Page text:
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10

You are right that picks are generally thin, medium, heavy. Some picks are by mm, but it's really just a different measurement of the same thing. Some manufacturers will add super / extra thin or heavy. You do get a different sound with different picks. There is a maximum amount of force you can apply with a pick, given it's thickness. This will affect the ...


9

Yes, you can make do without a pick if that is your preference. Use or non-use of a pick (or plectrum) tends to vary by musical style. Flat picks are not used in classical guitar playing (to my knowledge), nor are they used in fingerstyle playing, for example (although fingerstyle guitar players may use a thumb pick). It is true that picks are commonly ...


8

First, sound is perceived when things bump around in your ear, which is generally caused by air bumping around. Moving your pick through the air therefore causes sound, and striking the strings is amplified by the guitar, creating even more sound. Thus, pick sounds are unavoidable. That said, there are various things you can do to lessen the sound. One ...


7

There is absolutely no rule for this, and it depends entirely on the sound you want. A thicker pick allows for more precision because it does not bend (as much) when you pick a string. This goes very far; Brian May is known for sometimes using coins as guitar pick. A bass pick is also 'wider', with a larger surface than a normal pick. This gives you more ...


5

Anything you use to pluck a guitar/bass string will affect the sound. A thick pick will give a thicker sound than a thin one. Fingers and finger nails will give different sounds again. Really, you need to try it. It certainly won't hurt either instrument, but personally I can't think of a reason for using a pick with bass. Slapping and popping become ...


4

Are there significant differences in the types of plastic used for different types/brands of pick? Yes. If, for example, you compare the material properties of the nylon family to the polyoxymethelene family (Of which delrin (or ‘tortex’) belong) you will see they vary considerably. The main properties that influence how they perform are: Friction ...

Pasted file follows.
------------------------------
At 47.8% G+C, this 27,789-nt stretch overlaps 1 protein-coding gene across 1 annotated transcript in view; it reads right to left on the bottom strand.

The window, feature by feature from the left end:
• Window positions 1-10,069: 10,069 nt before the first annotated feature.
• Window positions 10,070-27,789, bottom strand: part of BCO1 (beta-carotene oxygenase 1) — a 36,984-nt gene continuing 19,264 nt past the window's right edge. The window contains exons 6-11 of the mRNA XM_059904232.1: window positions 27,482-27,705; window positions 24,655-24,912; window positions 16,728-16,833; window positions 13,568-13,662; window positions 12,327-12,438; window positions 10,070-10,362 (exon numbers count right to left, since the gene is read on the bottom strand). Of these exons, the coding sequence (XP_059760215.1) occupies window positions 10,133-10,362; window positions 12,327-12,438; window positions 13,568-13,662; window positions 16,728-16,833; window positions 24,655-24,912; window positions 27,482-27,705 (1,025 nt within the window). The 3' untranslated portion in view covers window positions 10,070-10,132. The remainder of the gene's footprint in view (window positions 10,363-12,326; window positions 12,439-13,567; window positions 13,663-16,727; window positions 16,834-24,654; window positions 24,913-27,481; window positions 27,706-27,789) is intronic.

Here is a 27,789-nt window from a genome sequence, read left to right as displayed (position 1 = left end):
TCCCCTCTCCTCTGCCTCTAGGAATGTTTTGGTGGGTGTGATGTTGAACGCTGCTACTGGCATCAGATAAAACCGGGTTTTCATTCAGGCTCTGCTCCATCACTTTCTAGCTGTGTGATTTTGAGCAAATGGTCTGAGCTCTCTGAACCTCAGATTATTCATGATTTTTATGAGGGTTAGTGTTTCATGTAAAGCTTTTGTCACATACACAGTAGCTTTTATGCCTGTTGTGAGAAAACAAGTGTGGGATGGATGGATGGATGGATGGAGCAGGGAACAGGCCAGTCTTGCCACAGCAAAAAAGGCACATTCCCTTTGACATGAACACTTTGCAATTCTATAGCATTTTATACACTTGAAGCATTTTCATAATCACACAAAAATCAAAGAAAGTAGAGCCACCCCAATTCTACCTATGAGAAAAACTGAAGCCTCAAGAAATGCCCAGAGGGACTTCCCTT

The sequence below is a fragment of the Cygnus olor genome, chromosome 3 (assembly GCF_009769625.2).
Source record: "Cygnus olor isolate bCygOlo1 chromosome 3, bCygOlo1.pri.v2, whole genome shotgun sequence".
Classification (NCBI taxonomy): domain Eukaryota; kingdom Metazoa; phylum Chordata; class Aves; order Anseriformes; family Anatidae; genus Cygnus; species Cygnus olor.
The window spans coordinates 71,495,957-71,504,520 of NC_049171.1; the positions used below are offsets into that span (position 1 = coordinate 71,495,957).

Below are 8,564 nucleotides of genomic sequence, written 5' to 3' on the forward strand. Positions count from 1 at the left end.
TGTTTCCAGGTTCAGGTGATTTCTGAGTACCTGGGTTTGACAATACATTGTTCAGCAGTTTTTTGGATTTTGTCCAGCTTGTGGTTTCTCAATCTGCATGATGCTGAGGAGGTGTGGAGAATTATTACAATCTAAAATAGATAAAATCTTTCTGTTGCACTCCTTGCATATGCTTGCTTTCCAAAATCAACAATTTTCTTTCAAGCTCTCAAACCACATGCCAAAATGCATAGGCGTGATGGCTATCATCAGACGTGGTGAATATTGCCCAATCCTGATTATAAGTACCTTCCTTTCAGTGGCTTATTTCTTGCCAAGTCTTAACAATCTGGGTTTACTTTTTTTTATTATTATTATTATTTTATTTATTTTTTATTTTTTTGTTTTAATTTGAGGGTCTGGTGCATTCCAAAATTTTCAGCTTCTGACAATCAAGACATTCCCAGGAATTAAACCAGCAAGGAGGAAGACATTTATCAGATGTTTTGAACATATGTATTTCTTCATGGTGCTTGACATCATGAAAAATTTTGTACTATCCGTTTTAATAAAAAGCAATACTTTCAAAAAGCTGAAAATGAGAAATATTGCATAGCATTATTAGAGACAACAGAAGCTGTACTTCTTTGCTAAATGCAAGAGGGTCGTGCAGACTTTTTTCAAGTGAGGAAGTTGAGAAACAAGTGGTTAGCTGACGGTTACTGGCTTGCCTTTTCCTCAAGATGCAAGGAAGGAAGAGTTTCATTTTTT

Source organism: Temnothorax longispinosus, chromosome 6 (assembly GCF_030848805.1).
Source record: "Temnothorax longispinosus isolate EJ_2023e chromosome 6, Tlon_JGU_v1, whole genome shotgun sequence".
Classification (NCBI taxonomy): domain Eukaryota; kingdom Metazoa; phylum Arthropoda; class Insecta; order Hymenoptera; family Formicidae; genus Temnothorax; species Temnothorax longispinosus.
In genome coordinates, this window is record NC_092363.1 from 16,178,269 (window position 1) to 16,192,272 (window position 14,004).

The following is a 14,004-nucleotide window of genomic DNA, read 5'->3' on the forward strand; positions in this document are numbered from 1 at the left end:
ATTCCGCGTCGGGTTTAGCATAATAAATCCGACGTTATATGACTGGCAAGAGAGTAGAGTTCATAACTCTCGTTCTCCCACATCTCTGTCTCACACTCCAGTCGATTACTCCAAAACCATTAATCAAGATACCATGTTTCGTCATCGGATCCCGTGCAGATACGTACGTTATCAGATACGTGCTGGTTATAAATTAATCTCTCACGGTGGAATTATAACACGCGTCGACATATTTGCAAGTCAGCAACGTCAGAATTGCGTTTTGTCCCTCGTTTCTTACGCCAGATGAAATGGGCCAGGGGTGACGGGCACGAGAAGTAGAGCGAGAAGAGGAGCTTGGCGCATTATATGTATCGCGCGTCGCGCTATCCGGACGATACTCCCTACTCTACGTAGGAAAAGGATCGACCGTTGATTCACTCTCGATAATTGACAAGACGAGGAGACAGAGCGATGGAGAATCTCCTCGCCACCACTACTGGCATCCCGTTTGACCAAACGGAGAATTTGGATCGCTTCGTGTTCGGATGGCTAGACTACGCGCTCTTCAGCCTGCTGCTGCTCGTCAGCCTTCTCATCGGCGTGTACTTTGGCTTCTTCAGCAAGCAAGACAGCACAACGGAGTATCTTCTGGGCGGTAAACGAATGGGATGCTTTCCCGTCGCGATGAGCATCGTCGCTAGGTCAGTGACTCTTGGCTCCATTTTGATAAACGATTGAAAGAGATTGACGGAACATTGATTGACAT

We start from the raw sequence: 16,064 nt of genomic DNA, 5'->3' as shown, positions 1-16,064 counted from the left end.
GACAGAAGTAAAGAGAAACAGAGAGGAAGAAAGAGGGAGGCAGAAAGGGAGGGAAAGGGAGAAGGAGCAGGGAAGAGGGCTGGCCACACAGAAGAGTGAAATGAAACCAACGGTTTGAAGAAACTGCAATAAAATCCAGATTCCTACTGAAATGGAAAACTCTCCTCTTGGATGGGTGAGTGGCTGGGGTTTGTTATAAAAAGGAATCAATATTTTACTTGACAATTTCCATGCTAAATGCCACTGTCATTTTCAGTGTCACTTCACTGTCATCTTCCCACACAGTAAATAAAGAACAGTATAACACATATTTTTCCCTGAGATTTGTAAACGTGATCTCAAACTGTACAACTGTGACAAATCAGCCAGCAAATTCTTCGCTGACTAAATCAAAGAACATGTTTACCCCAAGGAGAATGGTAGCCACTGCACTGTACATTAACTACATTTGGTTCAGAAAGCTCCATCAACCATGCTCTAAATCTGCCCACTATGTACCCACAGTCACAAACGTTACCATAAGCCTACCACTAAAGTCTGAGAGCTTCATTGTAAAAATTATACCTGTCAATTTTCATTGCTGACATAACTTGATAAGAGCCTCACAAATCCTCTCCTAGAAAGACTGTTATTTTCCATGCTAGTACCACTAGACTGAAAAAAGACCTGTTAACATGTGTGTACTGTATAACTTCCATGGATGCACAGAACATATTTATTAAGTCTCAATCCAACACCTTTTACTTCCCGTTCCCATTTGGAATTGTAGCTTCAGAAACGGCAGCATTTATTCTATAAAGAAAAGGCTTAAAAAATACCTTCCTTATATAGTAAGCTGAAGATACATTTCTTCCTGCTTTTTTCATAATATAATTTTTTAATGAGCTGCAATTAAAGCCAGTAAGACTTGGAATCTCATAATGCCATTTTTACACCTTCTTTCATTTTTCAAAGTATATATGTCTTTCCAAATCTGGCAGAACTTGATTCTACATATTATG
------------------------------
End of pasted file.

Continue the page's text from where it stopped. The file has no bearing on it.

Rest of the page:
4

They definitely produce different sounds. A harder pick will give you a harsher sound, and a softer pick will give you a more mellow sound. It's generally easier to play softly or slowly with a soft pick, because it will bend and allow you to move smoothly across the strings. Likewise a hard pick allows you to play more loudly because less energy will be ...


4

It sounds like you're playing chords by plucking strings one at a time. Unless you're playing arpeggios, that's not the best way to do it: Try strumming them all in a row, in a fluid motion. Keep in mind that some pick noise is inevitable, even desirable. In the studio, I do everything I can to emphasize incidental noises like the pick hitting the strings, ...


3

I guess these are what You are looking for... The JAmKat or the Flip Never tried them myself as I keep the pick under the scratchboard.... Jam Kat Flip! EDIT: I stumbled upon another little device today...


3

Here are two reasons you might want to use a plectrum. Your goal is to make the kinds of sound that a plectrum makes You want to broaden your insight into music, by which I mean you don't want to perform with a plectrum, but you want to incorporate what you learn from practising with one into your finger-picking repertoire. For strumming, the main effect ...


3

There are a few techniques that require the use of a pick (especially ones with "pick" in the name, such as "sweep-picking"!)... Also, there are obviously techniques that don't require the use of a pick, such as fingerstyle and slapping/popping(/whatever it is that Victor Wooten's brother does!). I have found it useful to play with and without a pick. ...


2

Beyond what is said, there's pick angle. I tend to get more of the click when I play with the pick hitting parallel to the string, so I try to hit with a little bit of an angle. Another trick is compression. My Boss CS3 has knobs for attack and sustain, and by turning down the attack, you'll control that picky pop a little. Plus, of course, legato. ...